How to Federate Amazon Redshift Access Using Teleport

Video Length: 08:10

Overview

This video is a deep dive into providing secure access to Amazon Redshift. It introduces Amazon Redshift, explains the setup, and provides a helpful demo of how it works.

Federating Amazon Redshift Access Using Teleport

Ben: Hi, I’m Ben with Teleport, and today I’ll be walking you through how you can use Teleport to protect Redshift clusters.

Redshift

Redshift is an AWS data lake, but, effectively, it’s just a database. We have a few reasons here about things you can do with Teleport’s Database Access. One of the main benefits is that users use short-lived database credentials instead of usernames and passwords. This all goes through a single sign-on flow, and then this helps maintaining org-wide identity much easier. So as people come and go, you know who has access and who doesn’t. It also lets you provide full capabilities for querying and auditing. So what actions do people do on the database where they query their own tables? And then lastly, you can implement more advanced logic on your database users. So you can really restrict access, and then if people need to access certain tables, you’ll go through an access request workflow.

Setup

Ben: This video is going to mainly focus on what it looks like and sort of initial setup. So we have full documentation here. Redshift is a data lake product from Amazon, but you query it using Postgres. So there’s a few prerequisites. I already have a Redshift database. I guess they call it a data warehouse. I think the data lake is slightly different in my world of data, but here we go. So I have one Redshift cluster, and I’ve actually created this using Terraform. This is a small instance. If you’re doing this too, dc1.large is one of the cheapest. But just be warned, it’s still 25 cents an hour, which works out $108 a month. So if you were testing this out and you didn’t have a huge budget, fire it up and fire it back down again.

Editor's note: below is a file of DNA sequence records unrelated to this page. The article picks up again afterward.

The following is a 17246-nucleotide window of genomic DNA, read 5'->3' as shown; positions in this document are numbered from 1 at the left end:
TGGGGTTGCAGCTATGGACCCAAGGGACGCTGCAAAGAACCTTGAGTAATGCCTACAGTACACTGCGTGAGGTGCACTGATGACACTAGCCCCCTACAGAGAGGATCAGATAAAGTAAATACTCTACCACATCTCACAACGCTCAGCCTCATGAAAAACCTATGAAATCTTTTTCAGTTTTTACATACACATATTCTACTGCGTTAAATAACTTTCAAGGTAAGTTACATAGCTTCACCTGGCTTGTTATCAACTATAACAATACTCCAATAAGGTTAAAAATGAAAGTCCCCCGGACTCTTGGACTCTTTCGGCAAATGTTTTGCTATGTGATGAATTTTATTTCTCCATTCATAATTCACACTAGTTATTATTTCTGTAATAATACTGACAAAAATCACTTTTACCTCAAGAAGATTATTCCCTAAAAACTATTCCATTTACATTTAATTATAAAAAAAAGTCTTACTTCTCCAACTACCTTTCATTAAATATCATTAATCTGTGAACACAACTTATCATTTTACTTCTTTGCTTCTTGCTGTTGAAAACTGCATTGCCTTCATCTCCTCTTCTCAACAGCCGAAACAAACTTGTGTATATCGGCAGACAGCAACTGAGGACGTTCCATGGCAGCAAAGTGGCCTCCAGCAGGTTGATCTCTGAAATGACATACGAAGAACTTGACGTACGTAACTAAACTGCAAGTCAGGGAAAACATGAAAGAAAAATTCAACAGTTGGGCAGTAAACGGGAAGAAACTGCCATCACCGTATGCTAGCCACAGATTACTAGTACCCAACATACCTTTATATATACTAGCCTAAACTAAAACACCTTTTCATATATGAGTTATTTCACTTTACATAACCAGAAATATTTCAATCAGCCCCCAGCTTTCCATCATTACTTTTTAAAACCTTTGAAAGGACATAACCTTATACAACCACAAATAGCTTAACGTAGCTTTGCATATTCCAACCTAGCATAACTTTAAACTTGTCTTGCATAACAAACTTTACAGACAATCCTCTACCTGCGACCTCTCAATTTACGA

Ben: I also have created a custom VPC security group, and I have subnet set. Here, you can see I have created a master username. I’ve got this Teleport, and then I just create a random password for this. But we’re not using username passwords, we’re going to be using short-lived credentials. So we have information here about the admin username. So this is an AWS user, same one with Teleport. Next up, you need to create an IAM policy. So Teleport uses IAM policies to authenticate with the Redshift database. It’s enabled by default for all Redshift databases, but you need — for Teleport — to create these temporary IAM tokens — you need to create an IAM role and then apply it to the database instance. So, in my case here, it’s using a wildcard. This will be your account ID and then the dbuser will have these as wildcards. Lastly, your [inaudible] will have the ability to allow DescribeClusters. So we have a few more information here about how you’d want to configure it.